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Project HOPE: online social network changes in an HIV prevention randomized controlled trial for African American and Latino men who have sex with men.



We examined whether and how an HIV prevention diffusion-based intervention spread throughout participants' online social networks and whether changes in social network ties were associated with increased HIV prevention and testing behaviors.


We randomly assigned 112 primarily racial/ethnic minority men who have sex with men (MSM) to receive peer-delivered HIV (intervention) or general health (control) information over 12 weeks through closed Facebook groups. We recorded participants' public Facebook friend networks at baseline (September 2010) and follow-up (February 2011), and assessed whether changes in network growth were associated with changes in health engagement and HIV testing.


Within-group ties increased in both conditions from baseline to follow-up. Among the intervention group, we found a significant positive relation between increased network ties and using social media to discuss sexual behaviors. We found a positive trending relationship between increased network ties and likelihood of HIV testing, follow-up for test results, and participation in online community discussions. No significant differences were seen within control groups.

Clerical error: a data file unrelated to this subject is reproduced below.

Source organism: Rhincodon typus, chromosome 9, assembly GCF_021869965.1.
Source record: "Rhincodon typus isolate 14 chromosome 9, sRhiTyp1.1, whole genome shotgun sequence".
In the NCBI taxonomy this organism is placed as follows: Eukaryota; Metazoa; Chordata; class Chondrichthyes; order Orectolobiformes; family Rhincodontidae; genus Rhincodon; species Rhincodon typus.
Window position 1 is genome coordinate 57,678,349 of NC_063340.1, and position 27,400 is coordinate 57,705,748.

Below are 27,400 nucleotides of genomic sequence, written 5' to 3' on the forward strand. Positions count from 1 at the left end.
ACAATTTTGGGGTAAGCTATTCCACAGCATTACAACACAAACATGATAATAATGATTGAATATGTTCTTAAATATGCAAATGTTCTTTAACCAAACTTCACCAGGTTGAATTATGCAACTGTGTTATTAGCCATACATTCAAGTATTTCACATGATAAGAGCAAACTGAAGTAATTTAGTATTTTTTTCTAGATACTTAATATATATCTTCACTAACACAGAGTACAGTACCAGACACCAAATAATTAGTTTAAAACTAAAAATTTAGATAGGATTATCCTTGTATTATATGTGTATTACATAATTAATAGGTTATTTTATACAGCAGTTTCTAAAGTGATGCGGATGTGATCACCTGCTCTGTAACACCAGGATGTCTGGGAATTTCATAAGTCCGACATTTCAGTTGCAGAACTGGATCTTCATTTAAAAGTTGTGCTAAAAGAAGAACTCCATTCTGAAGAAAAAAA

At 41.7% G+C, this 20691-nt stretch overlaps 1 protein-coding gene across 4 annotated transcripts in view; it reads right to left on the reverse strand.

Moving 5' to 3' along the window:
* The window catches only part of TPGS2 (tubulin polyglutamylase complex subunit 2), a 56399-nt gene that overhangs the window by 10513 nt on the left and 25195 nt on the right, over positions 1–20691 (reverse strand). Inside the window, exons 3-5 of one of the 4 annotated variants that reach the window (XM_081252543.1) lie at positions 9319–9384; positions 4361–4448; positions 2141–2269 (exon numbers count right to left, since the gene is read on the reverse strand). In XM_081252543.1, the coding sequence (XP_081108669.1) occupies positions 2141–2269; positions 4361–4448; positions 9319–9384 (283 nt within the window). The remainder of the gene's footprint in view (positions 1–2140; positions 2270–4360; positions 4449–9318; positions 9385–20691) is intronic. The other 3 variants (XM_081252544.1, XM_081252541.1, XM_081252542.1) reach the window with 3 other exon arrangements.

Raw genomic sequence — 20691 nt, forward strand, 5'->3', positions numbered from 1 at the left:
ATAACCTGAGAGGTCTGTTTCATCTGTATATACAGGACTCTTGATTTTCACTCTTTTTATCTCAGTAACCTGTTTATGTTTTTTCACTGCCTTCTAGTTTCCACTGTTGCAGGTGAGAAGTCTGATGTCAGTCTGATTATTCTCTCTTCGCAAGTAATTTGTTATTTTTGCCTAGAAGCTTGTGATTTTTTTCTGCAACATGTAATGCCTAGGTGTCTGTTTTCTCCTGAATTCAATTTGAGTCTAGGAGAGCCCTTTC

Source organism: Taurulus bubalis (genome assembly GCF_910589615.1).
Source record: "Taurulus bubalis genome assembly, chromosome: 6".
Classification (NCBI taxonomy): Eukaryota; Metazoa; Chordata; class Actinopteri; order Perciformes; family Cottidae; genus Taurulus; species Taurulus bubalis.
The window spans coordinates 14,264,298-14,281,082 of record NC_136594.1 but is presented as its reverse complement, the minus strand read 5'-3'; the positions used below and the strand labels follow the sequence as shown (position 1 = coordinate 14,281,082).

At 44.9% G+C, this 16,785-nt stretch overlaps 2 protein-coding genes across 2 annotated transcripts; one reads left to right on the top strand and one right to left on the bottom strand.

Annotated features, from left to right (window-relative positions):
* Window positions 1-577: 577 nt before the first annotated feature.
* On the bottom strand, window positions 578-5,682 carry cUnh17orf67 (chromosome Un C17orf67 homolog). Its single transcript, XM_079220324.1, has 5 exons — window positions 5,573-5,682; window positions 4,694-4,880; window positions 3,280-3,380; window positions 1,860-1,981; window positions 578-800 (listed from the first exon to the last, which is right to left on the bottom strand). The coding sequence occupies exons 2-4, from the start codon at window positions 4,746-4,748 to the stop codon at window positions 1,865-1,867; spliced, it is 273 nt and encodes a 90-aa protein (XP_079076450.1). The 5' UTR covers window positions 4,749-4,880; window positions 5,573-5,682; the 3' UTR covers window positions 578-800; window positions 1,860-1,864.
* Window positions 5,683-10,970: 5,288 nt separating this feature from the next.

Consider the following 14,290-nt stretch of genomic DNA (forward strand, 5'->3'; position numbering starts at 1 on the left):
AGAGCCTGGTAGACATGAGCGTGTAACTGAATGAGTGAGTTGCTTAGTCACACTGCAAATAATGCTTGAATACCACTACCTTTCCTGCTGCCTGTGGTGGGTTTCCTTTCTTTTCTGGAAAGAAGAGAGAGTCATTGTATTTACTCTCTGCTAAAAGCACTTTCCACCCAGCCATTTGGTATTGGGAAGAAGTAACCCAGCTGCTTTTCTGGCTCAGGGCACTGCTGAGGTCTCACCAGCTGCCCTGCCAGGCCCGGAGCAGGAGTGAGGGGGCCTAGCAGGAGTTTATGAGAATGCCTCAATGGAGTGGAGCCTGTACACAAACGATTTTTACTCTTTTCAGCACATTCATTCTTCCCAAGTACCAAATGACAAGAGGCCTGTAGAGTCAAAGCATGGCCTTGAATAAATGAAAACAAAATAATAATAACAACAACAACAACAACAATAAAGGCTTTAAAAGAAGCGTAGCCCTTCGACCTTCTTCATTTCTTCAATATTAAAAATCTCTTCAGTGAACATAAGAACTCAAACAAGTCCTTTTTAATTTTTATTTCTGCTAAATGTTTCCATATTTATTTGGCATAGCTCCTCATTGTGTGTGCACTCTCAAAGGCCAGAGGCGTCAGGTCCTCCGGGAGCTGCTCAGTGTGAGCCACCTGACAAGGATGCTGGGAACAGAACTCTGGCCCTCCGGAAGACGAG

Among high-risk MSM, peer-led social media HIV prevention interventions can increase community cohesion. These changes appear to be associated with increased HIV prevention and testing behaviors.

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